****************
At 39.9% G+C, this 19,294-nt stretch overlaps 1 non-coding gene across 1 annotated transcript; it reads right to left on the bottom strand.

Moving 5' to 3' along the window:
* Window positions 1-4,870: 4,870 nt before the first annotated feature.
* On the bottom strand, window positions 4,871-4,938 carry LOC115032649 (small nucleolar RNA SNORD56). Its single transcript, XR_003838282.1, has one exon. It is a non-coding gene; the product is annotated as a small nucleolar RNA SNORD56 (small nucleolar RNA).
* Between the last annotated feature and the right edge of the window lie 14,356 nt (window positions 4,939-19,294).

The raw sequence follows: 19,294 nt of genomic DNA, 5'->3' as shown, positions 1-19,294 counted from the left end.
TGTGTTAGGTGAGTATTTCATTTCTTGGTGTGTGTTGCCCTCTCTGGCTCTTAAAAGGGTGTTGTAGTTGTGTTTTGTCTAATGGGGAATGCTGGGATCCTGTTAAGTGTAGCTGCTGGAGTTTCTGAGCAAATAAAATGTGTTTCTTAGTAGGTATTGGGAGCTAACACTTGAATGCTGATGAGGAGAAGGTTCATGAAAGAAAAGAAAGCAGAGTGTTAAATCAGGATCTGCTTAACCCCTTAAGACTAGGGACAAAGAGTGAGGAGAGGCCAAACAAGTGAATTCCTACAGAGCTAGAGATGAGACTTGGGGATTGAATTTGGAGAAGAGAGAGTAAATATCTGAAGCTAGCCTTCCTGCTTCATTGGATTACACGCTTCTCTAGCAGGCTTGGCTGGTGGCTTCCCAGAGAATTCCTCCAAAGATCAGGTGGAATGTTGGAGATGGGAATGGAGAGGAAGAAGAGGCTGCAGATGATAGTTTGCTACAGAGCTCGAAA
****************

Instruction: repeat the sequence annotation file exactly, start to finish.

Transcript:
At 39.9% G+C, this 19,294-nt stretch overlaps 1 non-coding gene across 1 annotated transcript; it reads right to left on the bottom strand.

Moving 5' to 3' along the window:
* Window positions 1-4,870: 4,870 nt before the first annotated feature.
* On the bottom strand, window positions 4,871-4,938 carry LOC115032649 (small nucleolar RNA SNORD56). Its single transcript, XR_003838282.1, has one exon. It is a non-coding gene; the product is annotated as a small nucleolar RNA SNORD56 (small nucleolar RNA).
* Between the last annotated feature and the right edge of the window lie 14,356 nt (window positions 4,939-19,294).

The raw sequence follows: 19,294 nt of genomic DNA, 5'->3' as shown, positions 1-19,294 counted from the left end.
TGTGTTAGGTGAGTATTTCATTTCTTGGTGTGTGTTGCCCTCTCTGGCTCTTAAAAGGGTGTTGTAGTTGTGTTTTGTCTAATGGGGAATGCTGGGATCCTGTTAAGTGTAGCTGCTGGAGTTTCTGAGCAAATAAAATGTGTTTCTTAGTAGGTATTGGGAGCTAACACTTGAATGCTGATGAGGAGAAGGTTCATGAAAGAAAAGAAAGCAGAGTGTTAAATCAGGATCTGCTTAACCCCTTAAGACTAGGGACAAAGAGTGAGGAGAGGCCAAACAAGTGAATTCCTACAGAGCTAGAGATGAGACTTGGGGATTGAATTTGGAGAAGAGAGAGTAAATATCTGAAGCTAGCCTTCCTGCTTCATTGGATTACACGCTTCTCTAGCAGGCTTGGCTGGTGGCTTCCCAGAGAATTCCTCCAAAGATCAGGTGGAATGTTGGAGATGGGAATGGAGAGGAAGAAGAGGCTGCAGATGATAGTTTGCTACAGAGCTCGAAA